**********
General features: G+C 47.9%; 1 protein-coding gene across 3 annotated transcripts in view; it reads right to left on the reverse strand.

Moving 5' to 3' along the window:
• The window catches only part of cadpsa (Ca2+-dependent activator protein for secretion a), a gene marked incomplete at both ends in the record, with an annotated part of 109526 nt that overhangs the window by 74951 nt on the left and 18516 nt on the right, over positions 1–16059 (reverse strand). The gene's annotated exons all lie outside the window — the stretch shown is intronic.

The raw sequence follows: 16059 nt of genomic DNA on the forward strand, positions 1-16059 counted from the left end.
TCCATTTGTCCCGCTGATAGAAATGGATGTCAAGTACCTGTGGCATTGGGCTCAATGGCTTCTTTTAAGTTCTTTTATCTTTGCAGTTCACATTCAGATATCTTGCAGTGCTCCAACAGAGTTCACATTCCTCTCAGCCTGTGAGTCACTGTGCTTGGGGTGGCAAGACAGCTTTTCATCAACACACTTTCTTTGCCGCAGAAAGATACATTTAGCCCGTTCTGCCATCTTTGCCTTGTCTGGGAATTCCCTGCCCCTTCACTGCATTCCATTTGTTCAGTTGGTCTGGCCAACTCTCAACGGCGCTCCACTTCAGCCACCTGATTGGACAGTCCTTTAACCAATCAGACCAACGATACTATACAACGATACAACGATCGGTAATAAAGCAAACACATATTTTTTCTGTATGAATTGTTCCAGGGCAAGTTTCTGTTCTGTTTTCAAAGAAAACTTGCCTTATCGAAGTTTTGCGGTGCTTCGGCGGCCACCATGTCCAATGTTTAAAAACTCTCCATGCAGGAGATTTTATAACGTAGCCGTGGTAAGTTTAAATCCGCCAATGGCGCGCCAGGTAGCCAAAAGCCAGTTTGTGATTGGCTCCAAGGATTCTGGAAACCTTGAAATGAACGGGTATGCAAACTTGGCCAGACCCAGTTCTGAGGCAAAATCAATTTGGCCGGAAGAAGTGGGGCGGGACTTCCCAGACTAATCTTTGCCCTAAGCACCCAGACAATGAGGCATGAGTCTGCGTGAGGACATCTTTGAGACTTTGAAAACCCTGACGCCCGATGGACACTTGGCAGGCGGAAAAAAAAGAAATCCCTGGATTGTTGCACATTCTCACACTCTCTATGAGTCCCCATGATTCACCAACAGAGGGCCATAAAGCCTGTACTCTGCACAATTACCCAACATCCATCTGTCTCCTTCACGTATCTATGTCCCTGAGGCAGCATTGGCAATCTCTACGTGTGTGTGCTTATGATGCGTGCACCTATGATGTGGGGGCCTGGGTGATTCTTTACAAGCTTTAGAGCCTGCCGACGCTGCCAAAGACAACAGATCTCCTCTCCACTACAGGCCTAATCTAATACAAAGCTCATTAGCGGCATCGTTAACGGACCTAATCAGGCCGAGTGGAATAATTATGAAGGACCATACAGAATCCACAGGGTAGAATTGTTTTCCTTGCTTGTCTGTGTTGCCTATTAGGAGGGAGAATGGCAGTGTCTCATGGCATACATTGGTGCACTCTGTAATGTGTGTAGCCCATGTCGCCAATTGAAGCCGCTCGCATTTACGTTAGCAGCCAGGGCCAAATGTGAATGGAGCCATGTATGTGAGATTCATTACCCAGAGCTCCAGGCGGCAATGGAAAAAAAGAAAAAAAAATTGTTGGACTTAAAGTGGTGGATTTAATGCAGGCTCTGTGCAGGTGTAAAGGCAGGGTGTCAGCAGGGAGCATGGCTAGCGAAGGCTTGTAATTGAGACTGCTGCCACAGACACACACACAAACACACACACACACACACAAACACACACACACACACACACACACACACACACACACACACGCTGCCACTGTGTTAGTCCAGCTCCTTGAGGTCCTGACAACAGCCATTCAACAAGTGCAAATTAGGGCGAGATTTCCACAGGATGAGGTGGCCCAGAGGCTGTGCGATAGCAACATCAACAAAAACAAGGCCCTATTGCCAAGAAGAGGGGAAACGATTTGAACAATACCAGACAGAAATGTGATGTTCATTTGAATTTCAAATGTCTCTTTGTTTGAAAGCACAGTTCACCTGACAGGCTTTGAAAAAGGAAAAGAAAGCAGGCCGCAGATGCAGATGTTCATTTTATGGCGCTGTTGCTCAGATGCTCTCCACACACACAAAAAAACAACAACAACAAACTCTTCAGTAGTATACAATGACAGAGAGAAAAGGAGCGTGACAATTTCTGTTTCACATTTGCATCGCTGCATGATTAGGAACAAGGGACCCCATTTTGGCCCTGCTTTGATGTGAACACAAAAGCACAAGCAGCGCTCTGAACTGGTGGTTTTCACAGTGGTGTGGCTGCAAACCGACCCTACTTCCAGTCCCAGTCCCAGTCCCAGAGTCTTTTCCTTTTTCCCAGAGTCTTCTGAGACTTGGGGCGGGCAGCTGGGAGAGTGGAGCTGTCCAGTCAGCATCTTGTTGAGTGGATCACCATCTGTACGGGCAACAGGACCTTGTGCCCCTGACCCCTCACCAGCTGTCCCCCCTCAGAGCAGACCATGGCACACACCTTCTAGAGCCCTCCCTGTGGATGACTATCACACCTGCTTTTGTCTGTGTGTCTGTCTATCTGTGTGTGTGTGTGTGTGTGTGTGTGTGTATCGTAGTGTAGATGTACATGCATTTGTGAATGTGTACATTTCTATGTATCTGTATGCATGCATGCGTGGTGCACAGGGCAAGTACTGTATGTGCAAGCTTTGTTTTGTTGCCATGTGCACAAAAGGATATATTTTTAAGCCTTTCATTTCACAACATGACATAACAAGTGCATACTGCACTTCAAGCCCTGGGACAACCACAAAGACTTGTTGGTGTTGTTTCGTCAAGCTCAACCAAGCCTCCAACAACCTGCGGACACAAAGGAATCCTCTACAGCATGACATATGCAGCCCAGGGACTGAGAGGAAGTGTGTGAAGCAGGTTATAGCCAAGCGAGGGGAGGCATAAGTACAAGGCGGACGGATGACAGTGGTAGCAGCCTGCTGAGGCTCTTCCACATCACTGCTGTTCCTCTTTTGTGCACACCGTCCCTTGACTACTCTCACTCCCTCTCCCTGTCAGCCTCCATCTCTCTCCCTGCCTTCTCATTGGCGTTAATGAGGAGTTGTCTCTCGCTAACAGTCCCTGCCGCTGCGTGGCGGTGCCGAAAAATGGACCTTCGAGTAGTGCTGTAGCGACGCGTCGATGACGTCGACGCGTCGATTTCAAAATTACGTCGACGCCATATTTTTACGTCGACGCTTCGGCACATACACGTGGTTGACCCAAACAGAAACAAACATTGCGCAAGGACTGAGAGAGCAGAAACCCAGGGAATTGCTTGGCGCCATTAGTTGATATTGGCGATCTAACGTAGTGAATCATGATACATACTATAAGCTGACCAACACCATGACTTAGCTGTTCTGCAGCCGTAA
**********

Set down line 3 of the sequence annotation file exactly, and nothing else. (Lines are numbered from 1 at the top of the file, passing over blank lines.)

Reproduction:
• The window catches only part of cadpsa (Ca2+-dependent activator protein for secretion a), a gene marked incomplete at both ends in the record, with an annotated part of 109526 nt that overhangs the window by 74951 nt on the left and 18516 nt on the right, over positions 1–16059 (reverse strand). The gene's annotated exons all lie outside the window — the stretch shown is intronic.